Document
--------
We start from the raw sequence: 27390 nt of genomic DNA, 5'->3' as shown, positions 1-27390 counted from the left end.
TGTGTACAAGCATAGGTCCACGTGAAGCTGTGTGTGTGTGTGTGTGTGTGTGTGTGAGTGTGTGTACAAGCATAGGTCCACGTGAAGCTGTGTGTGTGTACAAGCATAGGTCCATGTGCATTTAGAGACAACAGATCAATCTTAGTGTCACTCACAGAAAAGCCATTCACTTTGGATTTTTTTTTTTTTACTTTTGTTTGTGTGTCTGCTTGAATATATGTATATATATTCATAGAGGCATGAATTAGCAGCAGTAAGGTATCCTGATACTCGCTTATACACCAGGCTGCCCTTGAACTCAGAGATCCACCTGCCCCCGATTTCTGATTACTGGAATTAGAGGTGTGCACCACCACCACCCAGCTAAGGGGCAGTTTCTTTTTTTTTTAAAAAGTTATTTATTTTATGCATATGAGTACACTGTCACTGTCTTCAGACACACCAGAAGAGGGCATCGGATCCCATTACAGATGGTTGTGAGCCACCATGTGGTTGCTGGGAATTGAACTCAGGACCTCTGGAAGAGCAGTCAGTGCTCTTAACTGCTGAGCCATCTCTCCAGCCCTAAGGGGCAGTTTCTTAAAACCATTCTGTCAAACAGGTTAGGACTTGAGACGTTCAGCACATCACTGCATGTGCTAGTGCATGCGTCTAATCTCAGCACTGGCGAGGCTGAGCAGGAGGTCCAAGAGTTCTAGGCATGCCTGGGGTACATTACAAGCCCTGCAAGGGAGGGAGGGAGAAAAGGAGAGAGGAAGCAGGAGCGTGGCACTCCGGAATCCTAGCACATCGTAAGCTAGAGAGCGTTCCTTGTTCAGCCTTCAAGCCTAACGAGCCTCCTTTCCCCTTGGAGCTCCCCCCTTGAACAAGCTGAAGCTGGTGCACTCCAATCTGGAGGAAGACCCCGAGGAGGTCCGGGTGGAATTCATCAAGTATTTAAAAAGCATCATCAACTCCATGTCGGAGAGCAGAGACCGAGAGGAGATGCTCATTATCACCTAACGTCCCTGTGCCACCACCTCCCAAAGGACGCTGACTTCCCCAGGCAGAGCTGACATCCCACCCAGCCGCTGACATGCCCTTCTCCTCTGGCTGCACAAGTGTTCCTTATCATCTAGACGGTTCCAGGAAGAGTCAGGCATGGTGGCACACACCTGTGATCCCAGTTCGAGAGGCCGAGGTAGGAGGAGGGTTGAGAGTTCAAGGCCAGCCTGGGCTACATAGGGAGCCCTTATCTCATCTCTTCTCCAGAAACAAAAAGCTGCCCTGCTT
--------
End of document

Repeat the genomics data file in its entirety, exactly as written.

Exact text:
We start from the raw sequence: 27390 nt of genomic DNA, 5'->3' as shown, positions 1-27390 counted from the left end.
TGTGTACAAGCATAGGTCCACGTGAAGCTGTGTGTGTGTGTGTGTGTGTGTGTGTGAGTGTGTGTACAAGCATAGGTCCACGTGAAGCTGTGTGTGTGTACAAGCATAGGTCCATGTGCATTTAGAGACAACAGATCAATCTTAGTGTCACTCACAGAAAAGCCATTCACTTTGGATTTTTTTTTTTTTACTTTTGTTTGTGTGTCTGCTTGAATATATGTATATATATTCATAGAGGCATGAATTAGCAGCAGTAAGGTATCCTGATACTCGCTTATACACCAGGCTGCCCTTGAACTCAGAGATCCACCTGCCCCCGATTTCTGATTACTGGAATTAGAGGTGTGCACCACCACCACCCAGCTAAGGGGCAGTTTCTTTTTTTTTTAAAAAGTTATTTATTTTATGCATATGAGTACACTGTCACTGTCTTCAGACACACCAGAAGAGGGCATCGGATCCCATTACAGATGGTTGTGAGCCACCATGTGGTTGCTGGGAATTGAACTCAGGACCTCTGGAAGAGCAGTCAGTGCTCTTAACTGCTGAGCCATCTCTCCAGCCCTAAGGGGCAGTTTCTTAAAACCATTCTGTCAAACAGGTTAGGACTTGAGACGTTCAGCACATCACTGCATGTGCTAGTGCATGCGTCTAATCTCAGCACTGGCGAGGCTGAGCAGGAGGTCCAAGAGTTCTAGGCATGCCTGGGGTACATTACAAGCCCTGCAAGGGAGGGAGGGAGAAAAGGAGAGAGGAAGCAGGAGCGTGGCACTCCGGAATCCTAGCACATCGTAAGCTAGAGAGCGTTCCTTGTTCAGCCTTCAAGCCTAACGAGCCTCCTTTCCCCTTGGAGCTCCCCCCTTGAACAAGCTGAAGCTGGTGCACTCCAATCTGGAGGAAGACCCCGAGGAGGTCCGGGTGGAATTCATCAAGTATTTAAAAAGCATCATCAACTCCATGTCGGAGAGCAGAGACCGAGAGGAGATGCTCATTATCACCTAACGTCCCTGTGCCACCACCTCCCAAAGGACGCTGACTTCCCCAGGCAGAGCTGACATCCCACCCAGCCGCTGACATGCCCTTCTCCTCTGGCTGCACAAGTGTTCCTTATCATCTAGACGGTTCCAGGAAGAGTCAGGCATGGTGGCACACACCTGTGATCCCAGTTCGAGAGGCCGAGGTAGGAGGAGGGTTGAGAGTTCAAGGCCAGCCTGGGCTACATAGGGAGCCCTTATCTCATCTCTTCTCCAGAAACAAAAAGCTGCCCTGCTT